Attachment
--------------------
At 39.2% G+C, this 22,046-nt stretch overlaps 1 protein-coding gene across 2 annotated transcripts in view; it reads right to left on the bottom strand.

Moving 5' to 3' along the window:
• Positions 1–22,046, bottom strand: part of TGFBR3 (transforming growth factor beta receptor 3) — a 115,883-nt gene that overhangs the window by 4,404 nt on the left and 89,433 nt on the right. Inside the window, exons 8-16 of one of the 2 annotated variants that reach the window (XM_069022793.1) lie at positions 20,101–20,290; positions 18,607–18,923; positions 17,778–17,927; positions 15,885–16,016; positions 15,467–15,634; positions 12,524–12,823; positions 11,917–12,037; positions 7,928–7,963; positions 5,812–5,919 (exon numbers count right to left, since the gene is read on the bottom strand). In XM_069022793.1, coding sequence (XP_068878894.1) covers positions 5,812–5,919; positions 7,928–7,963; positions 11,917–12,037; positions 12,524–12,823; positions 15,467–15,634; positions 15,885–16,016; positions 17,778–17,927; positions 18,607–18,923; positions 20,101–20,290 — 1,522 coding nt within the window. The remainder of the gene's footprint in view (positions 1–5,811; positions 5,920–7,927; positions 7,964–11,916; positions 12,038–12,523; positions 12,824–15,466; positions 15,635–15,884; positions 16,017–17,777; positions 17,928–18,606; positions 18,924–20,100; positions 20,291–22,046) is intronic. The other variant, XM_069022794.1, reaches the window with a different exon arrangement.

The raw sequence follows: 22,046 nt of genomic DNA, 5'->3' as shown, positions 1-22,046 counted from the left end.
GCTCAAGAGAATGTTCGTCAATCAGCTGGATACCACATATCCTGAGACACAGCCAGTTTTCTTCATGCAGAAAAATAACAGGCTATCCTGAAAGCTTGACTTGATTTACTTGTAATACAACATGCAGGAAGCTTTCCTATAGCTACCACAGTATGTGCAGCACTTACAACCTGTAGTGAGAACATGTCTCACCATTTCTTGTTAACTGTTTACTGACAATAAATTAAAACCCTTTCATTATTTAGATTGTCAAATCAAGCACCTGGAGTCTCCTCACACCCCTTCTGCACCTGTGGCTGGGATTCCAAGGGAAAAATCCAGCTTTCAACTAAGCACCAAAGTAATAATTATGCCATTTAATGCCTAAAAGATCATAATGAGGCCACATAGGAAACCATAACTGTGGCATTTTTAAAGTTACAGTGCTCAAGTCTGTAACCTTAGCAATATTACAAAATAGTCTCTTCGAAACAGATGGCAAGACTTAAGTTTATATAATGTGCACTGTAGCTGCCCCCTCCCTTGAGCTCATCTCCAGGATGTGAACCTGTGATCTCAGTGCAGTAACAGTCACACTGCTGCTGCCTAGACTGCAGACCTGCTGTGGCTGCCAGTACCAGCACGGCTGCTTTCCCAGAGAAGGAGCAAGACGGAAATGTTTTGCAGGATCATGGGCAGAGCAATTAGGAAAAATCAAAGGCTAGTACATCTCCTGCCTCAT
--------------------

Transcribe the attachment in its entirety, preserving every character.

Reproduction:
At 39.2% G+C, this 22,046-nt stretch overlaps 1 protein-coding gene across 2 annotated transcripts in view; it reads right to left on the bottom strand.

Moving 5' to 3' along the window:
• Positions 1–22,046, bottom strand: part of TGFBR3 (transforming growth factor beta receptor 3) — a 115,883-nt gene that overhangs the window by 4,404 nt on the left and 89,433 nt on the right. Inside the window, exons 8-16 of one of the 2 annotated variants that reach the window (XM_069022793.1) lie at positions 20,101–20,290; positions 18,607–18,923; positions 17,778–17,927; positions 15,885–16,016; positions 15,467–15,634; positions 12,524–12,823; positions 11,917–12,037; positions 7,928–7,963; positions 5,812–5,919 (exon numbers count right to left, since the gene is read on the bottom strand). In XM_069022793.1, coding sequence (XP_068878894.1) covers positions 5,812–5,919; positions 7,928–7,963; positions 11,917–12,037; positions 12,524–12,823; positions 15,467–15,634; positions 15,885–16,016; positions 17,778–17,927; positions 18,607–18,923; positions 20,101–20,290 — 1,522 coding nt within the window. The remainder of the gene's footprint in view (positions 1–5,811; positions 5,920–7,927; positions 7,964–11,916; positions 12,038–12,523; positions 12,824–15,466; positions 15,635–15,884; positions 16,017–17,777; positions 17,928–18,606; positions 18,924–20,100; positions 20,291–22,046) is intronic. The other variant, XM_069022794.1, reaches the window with a different exon arrangement.

The raw sequence follows: 22,046 nt of genomic DNA, 5'->3' as shown, positions 1-22,046 counted from the left end.
GCTCAAGAGAATGTTCGTCAATCAGCTGGATACCACATATCCTGAGACACAGCCAGTTTTCTTCATGCAGAAAAATAACAGGCTATCCTGAAAGCTTGACTTGATTTACTTGTAATACAACATGCAGGAAGCTTTCCTATAGCTACCACAGTATGTGCAGCACTTACAACCTGTAGTGAGAACATGTCTCACCATTTCTTGTTAACTGTTTACTGACAATAAATTAAAACCCTTTCATTATTTAGATTGTCAAATCAAGCACCTGGAGTCTCCTCACACCCCTTCTGCACCTGTGGCTGGGATTCCAAGGGAAAAATCCAGCTTTCAACTAAGCACCAAAGTAATAATTATGCCATTTAATGCCTAAAAGATCATAATGAGGCCACATAGGAAACCATAACTGTGGCATTTTTAAAGTTACAGTGCTCAAGTCTGTAACCTTAGCAATATTACAAAATAGTCTCTTCGAAACAGATGGCAAGACTTAAGTTTATATAATGTGCACTGTAGCTGCCCCCTCCCTTGAGCTCATCTCCAGGATGTGAACCTGTGATCTCAGTGCAGTAACAGTCACACTGCTGCTGCCTAGACTGCAGACCTGCTGTGGCTGCCAGTACCAGCACGGCTGCTTTCCCAGAGAAGGAGCAAGACGGAAATGTTTTGCAGGATCATGGGCAGAGCAATTAGGAAAAATCAAAGGCTAGTACATCTCCTGCCTCAT